To call Deval Patrick’s campaign a shoestring operation would be insulting to shoestrings.
Attend a Patrick event and there’s not a bumper sticker or pin to be found, let alone organizers with clipboards collecting names of would-be voters. His ground game looks to be nonexistent: The entire campaign appears to consist of a handful of volunteers and one publicly announced staffer, campaign manager Abe Rakov. In comparison, other campaigns have several hundred paid staffers and dozens of offices combined — and that’s just in New Hampshire.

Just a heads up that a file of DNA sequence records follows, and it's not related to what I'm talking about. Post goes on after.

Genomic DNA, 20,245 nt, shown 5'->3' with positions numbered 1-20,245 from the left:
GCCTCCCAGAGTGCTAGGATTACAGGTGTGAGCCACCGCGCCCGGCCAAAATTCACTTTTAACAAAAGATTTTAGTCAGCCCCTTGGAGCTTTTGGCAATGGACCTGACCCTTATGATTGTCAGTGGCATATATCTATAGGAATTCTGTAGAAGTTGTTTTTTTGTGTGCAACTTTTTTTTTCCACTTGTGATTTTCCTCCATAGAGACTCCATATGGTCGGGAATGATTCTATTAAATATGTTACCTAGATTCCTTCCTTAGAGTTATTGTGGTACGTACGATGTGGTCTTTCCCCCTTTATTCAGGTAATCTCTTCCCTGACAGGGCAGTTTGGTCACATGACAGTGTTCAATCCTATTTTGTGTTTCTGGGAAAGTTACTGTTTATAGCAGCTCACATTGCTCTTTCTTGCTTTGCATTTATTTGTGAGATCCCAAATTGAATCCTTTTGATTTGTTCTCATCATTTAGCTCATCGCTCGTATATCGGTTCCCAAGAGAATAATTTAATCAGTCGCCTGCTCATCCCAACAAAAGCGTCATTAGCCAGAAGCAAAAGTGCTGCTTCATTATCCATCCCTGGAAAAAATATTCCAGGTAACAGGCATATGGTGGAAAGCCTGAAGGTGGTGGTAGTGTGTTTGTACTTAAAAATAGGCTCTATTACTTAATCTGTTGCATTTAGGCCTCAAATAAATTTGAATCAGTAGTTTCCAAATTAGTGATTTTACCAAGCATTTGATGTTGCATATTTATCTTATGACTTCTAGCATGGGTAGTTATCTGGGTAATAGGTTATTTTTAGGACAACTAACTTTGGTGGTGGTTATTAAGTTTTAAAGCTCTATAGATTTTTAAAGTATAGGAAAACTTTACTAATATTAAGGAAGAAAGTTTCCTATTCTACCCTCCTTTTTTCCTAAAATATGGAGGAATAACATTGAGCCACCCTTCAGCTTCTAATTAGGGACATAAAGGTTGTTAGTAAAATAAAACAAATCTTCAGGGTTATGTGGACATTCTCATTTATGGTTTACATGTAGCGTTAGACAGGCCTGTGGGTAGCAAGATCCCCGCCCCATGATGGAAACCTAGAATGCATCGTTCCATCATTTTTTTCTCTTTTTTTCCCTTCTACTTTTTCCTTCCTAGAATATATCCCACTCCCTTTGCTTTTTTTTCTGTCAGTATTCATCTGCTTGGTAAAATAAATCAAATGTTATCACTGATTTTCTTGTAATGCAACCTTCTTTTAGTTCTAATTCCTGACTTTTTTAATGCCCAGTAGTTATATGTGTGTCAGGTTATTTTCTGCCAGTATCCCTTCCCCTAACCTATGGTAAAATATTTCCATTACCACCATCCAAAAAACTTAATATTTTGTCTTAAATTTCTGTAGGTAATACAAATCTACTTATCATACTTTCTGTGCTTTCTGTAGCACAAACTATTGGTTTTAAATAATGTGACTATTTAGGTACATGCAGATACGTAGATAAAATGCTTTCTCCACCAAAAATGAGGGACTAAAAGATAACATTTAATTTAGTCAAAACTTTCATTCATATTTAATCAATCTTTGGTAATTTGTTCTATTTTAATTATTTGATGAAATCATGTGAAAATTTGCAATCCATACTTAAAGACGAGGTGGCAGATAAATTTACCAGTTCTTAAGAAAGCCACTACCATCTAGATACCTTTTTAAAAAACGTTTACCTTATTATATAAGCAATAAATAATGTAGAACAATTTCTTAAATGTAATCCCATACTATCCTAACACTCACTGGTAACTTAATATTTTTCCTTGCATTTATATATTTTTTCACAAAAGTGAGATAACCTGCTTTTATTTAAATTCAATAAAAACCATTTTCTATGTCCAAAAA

Patrick has spent the first dozen days of his campaign trying to persuade senior Democratic leaders in the early voting states to take him seriously. They want to give the former Massachusetts governor with an inspirational life story and friendship with Barack Obama the benefit of the doubt. But Patrick has a way to go before they fully buy in.
“A lot of the talent has already been acquired here, professional talent to run his campaign,” said former New Hampshire Chief Justice John Broderick, a Joe Biden supporter. “He’s not going to be on the debate stage, most probably. It’s pretty damn difficult.”